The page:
Sacred Archæology: A Popular Dictionary of Ecclesiastical Art and Institutions, from Primitive to Modern Times

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L. Reeve, 1868 - Christian antiquities - 640 pages
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Page 446 - ... to have with them both men and women, that can well sing wanton songs, and some other pilgrims will have with them bagpipes, so that every town that they come through, what with the noise of their singing. and with the sound of their piping, and with the jangling of their Canterbury bells, and with the barking out of dogs after them, they make more noise than if the king came there away with all his clarions, and many other minstrels.
Page 499 - ... selection, that it must. I think, be considered as a fairly typical specimen of a once wild species. The history of the yellow-dun striped race, to which the specimen alluded to belongs, has not yet been written, but there is little doubt that it was introduced into Scotland from Scandinavia about, the end of the eleventh or beginning of the twelfth century. As this...
Page 148 - The Morning and Evening Prayer shall be used in the accustomed Place of the Church, Chapel, or Chancel, except it shall be otherwise determined by the Ordinary of the Place.
Page 271 - Exercises, in markettowns, or other places, under the said pains : nor, without such licence, to attempt upon any pretence whatsoever, either of possession or obsession, by fasting and prayer, to cast out any Devil or Devils, under pain of the imputation of imposture or cosenage, and deposition from the ministry.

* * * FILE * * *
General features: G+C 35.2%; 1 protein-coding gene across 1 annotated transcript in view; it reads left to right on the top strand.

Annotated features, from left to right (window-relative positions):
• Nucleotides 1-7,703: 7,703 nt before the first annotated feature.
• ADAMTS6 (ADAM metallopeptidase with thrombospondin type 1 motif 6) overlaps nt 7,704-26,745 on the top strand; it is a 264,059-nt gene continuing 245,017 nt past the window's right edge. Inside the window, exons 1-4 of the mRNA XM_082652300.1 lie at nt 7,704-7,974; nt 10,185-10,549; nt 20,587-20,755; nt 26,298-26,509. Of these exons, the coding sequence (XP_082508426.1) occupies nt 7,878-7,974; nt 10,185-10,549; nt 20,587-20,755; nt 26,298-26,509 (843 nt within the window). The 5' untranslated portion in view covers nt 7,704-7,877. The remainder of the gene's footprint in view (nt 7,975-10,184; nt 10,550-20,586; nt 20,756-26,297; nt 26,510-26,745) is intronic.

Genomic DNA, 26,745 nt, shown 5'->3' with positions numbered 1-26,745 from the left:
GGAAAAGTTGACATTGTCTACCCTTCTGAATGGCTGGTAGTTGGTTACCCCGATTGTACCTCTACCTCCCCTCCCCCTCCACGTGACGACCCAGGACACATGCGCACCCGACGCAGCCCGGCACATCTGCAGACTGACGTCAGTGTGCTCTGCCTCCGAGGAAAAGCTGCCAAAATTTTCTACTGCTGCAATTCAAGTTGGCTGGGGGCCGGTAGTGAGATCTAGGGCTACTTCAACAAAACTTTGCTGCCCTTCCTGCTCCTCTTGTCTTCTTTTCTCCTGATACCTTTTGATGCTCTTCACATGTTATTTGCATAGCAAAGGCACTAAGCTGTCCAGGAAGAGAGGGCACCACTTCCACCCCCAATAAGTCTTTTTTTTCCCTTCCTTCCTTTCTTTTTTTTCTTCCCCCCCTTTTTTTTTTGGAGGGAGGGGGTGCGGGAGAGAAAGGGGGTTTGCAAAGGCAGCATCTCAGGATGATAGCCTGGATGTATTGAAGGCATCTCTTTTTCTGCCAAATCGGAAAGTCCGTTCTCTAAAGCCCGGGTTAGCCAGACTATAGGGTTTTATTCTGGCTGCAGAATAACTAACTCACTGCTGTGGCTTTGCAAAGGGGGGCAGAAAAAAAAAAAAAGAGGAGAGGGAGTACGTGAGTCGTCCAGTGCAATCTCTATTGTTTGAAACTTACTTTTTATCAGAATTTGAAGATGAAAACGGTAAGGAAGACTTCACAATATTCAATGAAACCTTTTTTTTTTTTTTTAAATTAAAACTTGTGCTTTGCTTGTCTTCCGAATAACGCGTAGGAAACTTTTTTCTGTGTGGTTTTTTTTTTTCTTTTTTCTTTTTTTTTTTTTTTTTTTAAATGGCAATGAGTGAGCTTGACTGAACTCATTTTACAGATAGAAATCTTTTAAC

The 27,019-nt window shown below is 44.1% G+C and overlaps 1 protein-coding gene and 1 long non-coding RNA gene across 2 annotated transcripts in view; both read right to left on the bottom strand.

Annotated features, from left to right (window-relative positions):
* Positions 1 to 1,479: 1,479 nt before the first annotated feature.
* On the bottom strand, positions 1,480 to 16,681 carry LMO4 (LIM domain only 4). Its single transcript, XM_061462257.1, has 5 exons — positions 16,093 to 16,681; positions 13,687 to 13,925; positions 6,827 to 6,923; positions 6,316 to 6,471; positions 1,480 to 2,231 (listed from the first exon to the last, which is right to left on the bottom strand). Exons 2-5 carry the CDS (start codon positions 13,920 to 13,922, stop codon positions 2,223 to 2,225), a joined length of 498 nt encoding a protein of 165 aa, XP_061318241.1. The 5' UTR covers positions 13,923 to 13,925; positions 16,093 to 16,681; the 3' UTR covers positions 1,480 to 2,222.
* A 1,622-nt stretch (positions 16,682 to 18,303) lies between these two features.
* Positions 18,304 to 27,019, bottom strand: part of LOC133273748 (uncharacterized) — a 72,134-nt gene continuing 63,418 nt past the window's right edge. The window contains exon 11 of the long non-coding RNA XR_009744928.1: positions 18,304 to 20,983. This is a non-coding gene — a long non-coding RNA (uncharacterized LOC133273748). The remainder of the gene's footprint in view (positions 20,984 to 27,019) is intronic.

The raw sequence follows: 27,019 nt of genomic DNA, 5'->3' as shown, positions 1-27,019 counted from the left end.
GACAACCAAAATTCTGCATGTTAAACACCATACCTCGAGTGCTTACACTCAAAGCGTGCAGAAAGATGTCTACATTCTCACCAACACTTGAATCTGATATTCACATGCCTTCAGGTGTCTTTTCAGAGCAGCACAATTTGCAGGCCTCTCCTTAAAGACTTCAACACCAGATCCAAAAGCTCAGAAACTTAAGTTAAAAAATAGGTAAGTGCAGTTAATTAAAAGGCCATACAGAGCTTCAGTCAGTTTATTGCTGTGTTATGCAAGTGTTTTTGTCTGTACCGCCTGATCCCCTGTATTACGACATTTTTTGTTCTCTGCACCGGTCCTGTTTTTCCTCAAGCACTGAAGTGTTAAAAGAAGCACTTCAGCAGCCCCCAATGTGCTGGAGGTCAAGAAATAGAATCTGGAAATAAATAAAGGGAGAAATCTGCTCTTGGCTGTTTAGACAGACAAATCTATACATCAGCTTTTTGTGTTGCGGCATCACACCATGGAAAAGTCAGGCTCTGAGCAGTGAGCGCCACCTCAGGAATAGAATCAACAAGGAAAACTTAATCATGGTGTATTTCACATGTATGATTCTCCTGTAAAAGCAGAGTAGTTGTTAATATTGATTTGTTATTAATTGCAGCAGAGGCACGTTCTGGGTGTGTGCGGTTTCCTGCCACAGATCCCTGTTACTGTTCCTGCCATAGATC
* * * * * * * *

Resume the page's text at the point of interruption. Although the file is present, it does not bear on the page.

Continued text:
Page 325 - And then naming it after them (if they shall certify him that the Child may well endure it), he shall dip it in the water discreetly and warily...
Page 239 - This is the day which the Lord hath made: let us be glad and rejoice therein.
Page 250 - At the four seasons of the year ; being the Wednesday, Friday, and Saturday after the first Sunday in Lent, after Whitsunday, after the 14th of September, and after the 13th of December; it being enjoined by a canon of the church, that no deacons or ministers be ordained or made but only on the Sundays immediately following these ember fasts.
Page 173 - For he shall never be moved ; The righteous shall be had in everlasting remembrance. He shall not be afraid of evil tidings : His heart is fixed, trusting in the Lord.
Page 407 - ... and Easter (each with the following three days), Good Friday, St Stephen, John the Evangelist, Holy Innocents, Purification, Annunciation, St. Mark, St. Philip and St. James, John the Baptist, St. Peter and St. Paul, St. James, St. Bartholomew, St. Matthew, St. Michael, St. Luke, St. Simeon and St. Jude, All Saints, St. Andrew, St. Thomas the Apostle, Invention of Holy Cross, St. Thomas the Martyr, Corpus Christi, Translation of St. Thomas the Martyr, St. Mary Magilalcn, Assumption, St.
Page 402 - North Side OF THE CHURCH. The east was regarded as the gate of the prince (Exod. xliv, 1-3) ; the south as the land of light, and the soft, warm wind (Acts xxvii, 13) ; the west as the domain of the people ; but the north, as the source of the cold wind, was the abode of Satan. In some Cornish churches there is an entrance called the devil's door, adjoining the font, which was only opened at the time of the renunciation made in baptism. In consequence of these superstitions and its sunless aspect,...

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